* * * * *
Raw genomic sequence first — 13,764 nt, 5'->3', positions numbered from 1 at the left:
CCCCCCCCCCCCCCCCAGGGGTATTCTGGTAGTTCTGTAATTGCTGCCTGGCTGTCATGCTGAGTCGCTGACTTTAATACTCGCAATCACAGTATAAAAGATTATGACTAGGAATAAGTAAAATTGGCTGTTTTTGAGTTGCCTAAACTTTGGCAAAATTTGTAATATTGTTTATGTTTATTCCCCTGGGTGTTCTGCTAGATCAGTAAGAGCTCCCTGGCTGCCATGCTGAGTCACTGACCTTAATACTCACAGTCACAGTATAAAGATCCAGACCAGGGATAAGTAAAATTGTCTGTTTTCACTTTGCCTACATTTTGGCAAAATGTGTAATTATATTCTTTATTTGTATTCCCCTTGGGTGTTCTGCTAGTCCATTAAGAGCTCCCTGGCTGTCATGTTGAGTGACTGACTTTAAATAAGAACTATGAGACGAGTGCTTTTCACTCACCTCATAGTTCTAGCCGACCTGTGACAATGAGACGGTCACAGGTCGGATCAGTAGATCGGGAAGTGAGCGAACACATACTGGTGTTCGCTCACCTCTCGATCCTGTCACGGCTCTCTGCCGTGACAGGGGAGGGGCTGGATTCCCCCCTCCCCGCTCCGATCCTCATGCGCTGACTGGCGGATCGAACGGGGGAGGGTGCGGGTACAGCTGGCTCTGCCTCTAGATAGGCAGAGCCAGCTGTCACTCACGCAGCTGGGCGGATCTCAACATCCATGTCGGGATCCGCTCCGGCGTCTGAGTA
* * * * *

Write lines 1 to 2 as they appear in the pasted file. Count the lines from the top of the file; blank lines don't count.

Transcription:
Raw genomic sequence first — 13,764 nt, 5'->3', positions numbered from 1 at the left:
CCCCCCCCCCCCCCCCAGGGGTATTCTGGTAGTTCTGTAATTGCTGCCTGGCTGTCATGCTGAGTCGCTGACTTTAATACTCGCAATCACAGTATAAAAGATTATGACTAGGAATAAGTAAAATTGGCTGTTTTTGAGTTGCCTAAACTTTGGCAAAATTTGTAATATTGTTTATGTTTATTCCCCTGGGTGTTCTGCTAGATCAGTAAGAGCTCCCTGGCTGCCATGCTGAGTCACTGACCTTAATACTCACAGTCACAGTATAAAGATCCAGACCAGGGATAAGTAAAATTGTCTGTTTTCACTTTGCCTACATTTTGGCAAAATGTGTAATTATATTCTTTATTTGTATTCCCCTTGGGTGTTCTGCTAGTCCATTAAGAGCTCCCTGGCTGTCATGTTGAGTGACTGACTTTAAATAAGAACTATGAGACGAGTGCTTTTCACTCACCTCATAGTTCTAGCCGACCTGTGACAATGAGACGGTCACAGGTCGGATCAGTAGATCGGGAAGTGAGCGAACACATACTGGTGTTCGCTCACCTCTCGATCCTGTCACGGCTCTCTGCCGTGACAGGGGAGGGGCTGGATTCCCCCCTCCCCGCTCCGATCCTCATGCGCTGACTGGCGGATCGAACGGGGGAGGGTGCGGGTACAGCTGGCTCTGCCTCTAGATAGGCAGAGCCAGCTGTCACTCACGCAGCTGGGCGGATCTCAACATCCATGTCGGGATCCGCTCCGGCGTCTGAGTA